As the demo day for Parallel 18’s (The 18th dimension) Generation 3 Cohort debuts this Friday, the crescendo of all mentor insight and learnings from the 5 months at this business accelerator are top of mind. And I want to share these with you. Here are 5 resources and tips for polishing your pitch before you hit the stage.
#1. Design Matters — Clean It Up
Mentor at Parallel 18 and lead designer at Facebook Design, Connie Yang, shared a most important design hack (for all you fellow non-designers, but designer wannabes out there like me). Resist the urge to embellish and double the white space. The slides part of your pitch has a tendency to be vastly overcrowded, hoping to add that additional text or logo that you think further supports your pitch.
The most important rule of design = resist the urge to embellish and double the white space.
4 other quick and dirty design hacks.
- Clarity comes first. Nothing is worse than ambiguity. If you don’t what you are saying, it’ll bleed through to the design and leave listeners and viewers unmotivated and left in a purgatory gray area.
- Provide and seek clear, meaningful feedback. Find other designers and viewers who you admire, trust or who are the profile of a person you are looking to impress or speak to during your pitch. Get the core detailed feedback, take what works, and dump the rest. The more you hear a certain piece of feedback (no matter how much you disagree), the more likely the general population will agree.
- Save time and use patterns. Don’t be afraid to stand on the shoulders of giants before you. Most things you want to create have been created before and likely by someone with more expertise. Google search great pitch decks in your industry, pitches by companies who are inspirations to your company or entrepreneurs you aspire to, or research information on effective pitches for the audience you are appealing to.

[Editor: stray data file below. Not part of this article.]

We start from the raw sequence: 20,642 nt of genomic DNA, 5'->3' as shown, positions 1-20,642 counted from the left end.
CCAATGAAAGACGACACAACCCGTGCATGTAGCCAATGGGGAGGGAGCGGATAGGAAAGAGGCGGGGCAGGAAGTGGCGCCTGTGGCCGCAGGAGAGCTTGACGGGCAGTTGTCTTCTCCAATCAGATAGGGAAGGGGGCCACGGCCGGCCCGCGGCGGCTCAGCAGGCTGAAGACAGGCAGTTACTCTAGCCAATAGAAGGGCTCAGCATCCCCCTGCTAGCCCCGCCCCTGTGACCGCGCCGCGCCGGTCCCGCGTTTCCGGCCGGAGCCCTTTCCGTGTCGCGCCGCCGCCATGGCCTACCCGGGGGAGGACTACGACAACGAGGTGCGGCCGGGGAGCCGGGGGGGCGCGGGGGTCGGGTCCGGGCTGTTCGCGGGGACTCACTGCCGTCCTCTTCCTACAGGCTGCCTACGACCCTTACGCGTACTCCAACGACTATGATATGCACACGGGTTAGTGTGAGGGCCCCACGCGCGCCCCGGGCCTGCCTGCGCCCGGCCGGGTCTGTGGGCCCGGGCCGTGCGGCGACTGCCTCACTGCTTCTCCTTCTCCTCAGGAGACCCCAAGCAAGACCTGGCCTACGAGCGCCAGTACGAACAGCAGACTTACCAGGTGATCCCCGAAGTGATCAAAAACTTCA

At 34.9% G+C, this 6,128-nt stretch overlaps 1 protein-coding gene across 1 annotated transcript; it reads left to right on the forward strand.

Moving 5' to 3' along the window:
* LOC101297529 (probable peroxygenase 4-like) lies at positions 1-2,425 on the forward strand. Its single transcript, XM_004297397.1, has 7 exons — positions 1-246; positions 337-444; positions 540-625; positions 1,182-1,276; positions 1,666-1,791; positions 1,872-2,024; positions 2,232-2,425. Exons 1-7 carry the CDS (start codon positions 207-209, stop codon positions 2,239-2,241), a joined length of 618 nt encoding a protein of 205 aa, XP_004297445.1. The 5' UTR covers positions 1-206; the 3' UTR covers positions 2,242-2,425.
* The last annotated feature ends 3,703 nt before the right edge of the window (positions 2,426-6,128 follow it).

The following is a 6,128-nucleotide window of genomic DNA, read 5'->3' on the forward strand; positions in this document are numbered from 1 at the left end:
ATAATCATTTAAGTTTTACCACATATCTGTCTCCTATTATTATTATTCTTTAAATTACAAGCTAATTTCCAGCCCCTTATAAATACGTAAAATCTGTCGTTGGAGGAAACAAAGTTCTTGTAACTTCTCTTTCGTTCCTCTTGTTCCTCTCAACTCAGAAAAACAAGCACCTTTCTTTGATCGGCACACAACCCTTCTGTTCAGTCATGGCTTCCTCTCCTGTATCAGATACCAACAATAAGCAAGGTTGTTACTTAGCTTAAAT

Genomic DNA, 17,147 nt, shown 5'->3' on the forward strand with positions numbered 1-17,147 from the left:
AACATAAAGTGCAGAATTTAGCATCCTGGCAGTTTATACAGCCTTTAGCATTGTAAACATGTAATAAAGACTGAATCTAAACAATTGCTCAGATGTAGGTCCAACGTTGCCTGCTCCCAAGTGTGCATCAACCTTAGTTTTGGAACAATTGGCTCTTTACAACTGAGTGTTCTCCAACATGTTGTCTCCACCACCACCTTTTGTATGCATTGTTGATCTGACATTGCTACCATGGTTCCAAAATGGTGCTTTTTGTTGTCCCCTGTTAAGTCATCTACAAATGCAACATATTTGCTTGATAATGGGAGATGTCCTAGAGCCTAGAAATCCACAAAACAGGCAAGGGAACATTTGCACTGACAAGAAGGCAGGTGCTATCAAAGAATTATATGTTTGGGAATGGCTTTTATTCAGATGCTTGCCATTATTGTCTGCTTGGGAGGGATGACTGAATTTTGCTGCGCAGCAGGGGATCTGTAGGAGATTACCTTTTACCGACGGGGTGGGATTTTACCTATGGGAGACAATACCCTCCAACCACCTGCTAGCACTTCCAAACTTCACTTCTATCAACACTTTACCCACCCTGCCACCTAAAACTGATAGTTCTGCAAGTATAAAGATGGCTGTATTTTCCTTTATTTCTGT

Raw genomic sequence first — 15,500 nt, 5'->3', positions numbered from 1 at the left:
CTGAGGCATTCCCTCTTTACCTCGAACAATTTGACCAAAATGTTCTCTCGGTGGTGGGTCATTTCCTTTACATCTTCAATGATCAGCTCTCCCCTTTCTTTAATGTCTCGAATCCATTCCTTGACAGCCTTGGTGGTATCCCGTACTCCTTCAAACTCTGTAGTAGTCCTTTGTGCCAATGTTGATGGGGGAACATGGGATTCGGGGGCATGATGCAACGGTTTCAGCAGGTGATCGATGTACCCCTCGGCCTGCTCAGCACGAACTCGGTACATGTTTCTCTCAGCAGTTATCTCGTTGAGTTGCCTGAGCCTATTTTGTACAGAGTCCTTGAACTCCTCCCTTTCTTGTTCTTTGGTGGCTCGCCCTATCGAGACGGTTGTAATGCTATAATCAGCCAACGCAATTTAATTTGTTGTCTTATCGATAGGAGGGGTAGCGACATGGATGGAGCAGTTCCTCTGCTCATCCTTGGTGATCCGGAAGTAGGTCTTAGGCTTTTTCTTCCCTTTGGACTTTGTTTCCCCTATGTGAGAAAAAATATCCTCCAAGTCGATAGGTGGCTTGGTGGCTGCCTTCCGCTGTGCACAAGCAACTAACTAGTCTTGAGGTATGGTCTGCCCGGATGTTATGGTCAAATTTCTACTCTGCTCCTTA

- Data helps. Add the numbers to your design and again, leverage the quantitative feedback from a quick survey of viewers. Keep in mind the sample size is proportional to the results reliability in that, the more people you ask, the more accurate the data likely represents general opinion whereas fewer people have higher chances of not being accurate representatives.
For the full guide for hacking design by Connie Yang, check out her presentation here.
Less is more — even a single image on a slide can be more powerful than a slide full of facts and information. Let’s not forget the cliche that a picture says a thousand words (and cliches only exist because they have a tendency to be true). Not to mention, design can help you remember your speech and flow. My former comrade & CEO of Unreasonable, Daniel A Epstein, used to use this trick religiously. He remembered his talk by creating a slide that reminded him of each important point in the flow of his speech — and he starts every speech with an amazing photo of a puppy, a lesson he learned in undergrad Advertising 101 that puppies, babies, and sex sell. Though, not when they are put all together at once.
When it comes to designing your pitch, less is more.
Identify Your Audience. The content, length, and flow of your pitch vastly differs depending on who your audience is and what your ending “ask” is.
- Investors. If you are pitching to investors, highlight the cold hard facts. Traction, numbers, money and make sure you show the clout of your team.
- Followers. On the contrary, if you are giving a TED Talks and hoping to garner an auditorium of new supporters, telling your story is more important.
- Media. Pitching to the media is a different story — creating a press kit with necessary items including brand, logo, talking points, and a strong “why give a damn” as to why your work is newsworthy and unique are more important factors.
Get in the shoes (and the seats) of your audience. Take a second to get in your audience’s’ shoes and visualize what they would want to see from you in order to fulfill “the ask” you are making — for money, a social media follower or that front page feature. As the old adage says, empathy builds empires. A great coach once gave me a powerful exercise — if you are faced with a problem, challenge or project that is stumping you, put yourself in shoes of a role model or mentor (someone you know or don’t. Who is alive or dead.) and journal as if you are them giving advice to yourself. This exercise has been an asset for me when trying to get insight from another point of view. My inner Paul Farmer gives great advice and taking on his persona gives me a new perspective that unlocks knowledge I didn’t realize I had.